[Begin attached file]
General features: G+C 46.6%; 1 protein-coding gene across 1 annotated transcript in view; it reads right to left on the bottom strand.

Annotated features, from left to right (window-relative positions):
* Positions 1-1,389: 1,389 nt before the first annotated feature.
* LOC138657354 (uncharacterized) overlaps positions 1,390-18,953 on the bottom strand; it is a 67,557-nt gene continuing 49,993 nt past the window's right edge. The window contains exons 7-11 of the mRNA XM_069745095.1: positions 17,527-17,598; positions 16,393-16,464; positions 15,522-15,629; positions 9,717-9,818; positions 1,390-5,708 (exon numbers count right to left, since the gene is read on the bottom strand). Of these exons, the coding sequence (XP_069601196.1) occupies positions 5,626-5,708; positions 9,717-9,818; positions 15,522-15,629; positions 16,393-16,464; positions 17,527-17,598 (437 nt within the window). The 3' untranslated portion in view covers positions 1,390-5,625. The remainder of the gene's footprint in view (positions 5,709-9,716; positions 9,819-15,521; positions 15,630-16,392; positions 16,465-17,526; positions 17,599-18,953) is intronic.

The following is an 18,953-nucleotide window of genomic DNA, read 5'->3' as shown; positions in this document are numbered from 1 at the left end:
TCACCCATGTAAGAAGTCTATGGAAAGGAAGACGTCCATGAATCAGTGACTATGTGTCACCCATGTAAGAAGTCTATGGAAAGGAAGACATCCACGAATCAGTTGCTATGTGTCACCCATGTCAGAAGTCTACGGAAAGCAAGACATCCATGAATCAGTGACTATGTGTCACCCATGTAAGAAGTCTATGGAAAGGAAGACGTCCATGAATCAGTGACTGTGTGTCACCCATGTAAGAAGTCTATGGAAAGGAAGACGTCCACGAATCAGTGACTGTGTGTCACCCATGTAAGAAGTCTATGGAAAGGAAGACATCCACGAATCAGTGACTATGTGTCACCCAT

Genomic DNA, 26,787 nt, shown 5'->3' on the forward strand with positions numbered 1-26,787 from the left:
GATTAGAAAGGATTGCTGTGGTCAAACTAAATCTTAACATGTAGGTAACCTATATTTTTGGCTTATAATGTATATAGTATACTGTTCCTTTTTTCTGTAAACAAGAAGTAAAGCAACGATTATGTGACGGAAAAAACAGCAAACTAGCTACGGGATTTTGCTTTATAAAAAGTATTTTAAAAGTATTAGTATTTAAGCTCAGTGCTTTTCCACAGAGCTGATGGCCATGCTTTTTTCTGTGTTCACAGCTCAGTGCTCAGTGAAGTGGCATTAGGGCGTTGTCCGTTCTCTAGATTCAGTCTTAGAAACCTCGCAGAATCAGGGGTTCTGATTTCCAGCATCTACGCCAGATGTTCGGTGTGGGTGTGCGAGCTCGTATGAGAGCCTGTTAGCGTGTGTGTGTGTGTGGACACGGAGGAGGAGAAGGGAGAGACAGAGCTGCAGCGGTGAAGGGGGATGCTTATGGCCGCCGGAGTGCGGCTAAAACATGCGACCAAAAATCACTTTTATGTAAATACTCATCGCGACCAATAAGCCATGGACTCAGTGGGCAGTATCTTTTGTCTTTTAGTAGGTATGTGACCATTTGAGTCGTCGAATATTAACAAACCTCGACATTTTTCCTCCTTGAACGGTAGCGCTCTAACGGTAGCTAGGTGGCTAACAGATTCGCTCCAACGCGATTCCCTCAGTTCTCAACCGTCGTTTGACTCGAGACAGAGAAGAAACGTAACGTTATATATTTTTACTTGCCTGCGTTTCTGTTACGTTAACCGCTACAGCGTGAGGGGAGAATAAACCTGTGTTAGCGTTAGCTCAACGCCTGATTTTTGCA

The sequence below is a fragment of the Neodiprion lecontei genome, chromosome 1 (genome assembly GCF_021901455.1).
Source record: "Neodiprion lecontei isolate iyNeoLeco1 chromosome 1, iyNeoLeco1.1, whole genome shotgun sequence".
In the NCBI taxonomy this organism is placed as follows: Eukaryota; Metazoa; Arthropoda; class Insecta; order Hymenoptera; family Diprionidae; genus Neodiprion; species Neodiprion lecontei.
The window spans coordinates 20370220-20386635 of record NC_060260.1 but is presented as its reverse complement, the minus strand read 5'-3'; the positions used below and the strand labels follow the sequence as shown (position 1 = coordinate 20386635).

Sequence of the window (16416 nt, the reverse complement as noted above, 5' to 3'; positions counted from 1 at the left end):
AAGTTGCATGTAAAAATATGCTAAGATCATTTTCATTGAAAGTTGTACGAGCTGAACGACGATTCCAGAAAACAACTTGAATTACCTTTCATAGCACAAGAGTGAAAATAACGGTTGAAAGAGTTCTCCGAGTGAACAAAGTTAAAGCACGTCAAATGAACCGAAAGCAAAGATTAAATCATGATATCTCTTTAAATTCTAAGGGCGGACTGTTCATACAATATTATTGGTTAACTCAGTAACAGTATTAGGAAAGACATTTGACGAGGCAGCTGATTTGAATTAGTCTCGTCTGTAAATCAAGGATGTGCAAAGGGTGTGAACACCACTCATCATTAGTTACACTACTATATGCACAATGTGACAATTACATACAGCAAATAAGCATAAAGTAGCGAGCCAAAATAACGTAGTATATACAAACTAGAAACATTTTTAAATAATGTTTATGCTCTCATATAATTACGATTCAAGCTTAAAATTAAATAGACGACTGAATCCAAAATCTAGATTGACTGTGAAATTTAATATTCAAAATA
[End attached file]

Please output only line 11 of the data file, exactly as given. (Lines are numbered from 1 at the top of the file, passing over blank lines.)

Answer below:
In the NCBI taxonomy this organism is placed as follows: Eukaryota; Metazoa; Arthropoda; class Insecta; order Hymenoptera; family Diprionidae; genus Neodiprion; species Neodiprion lecontei.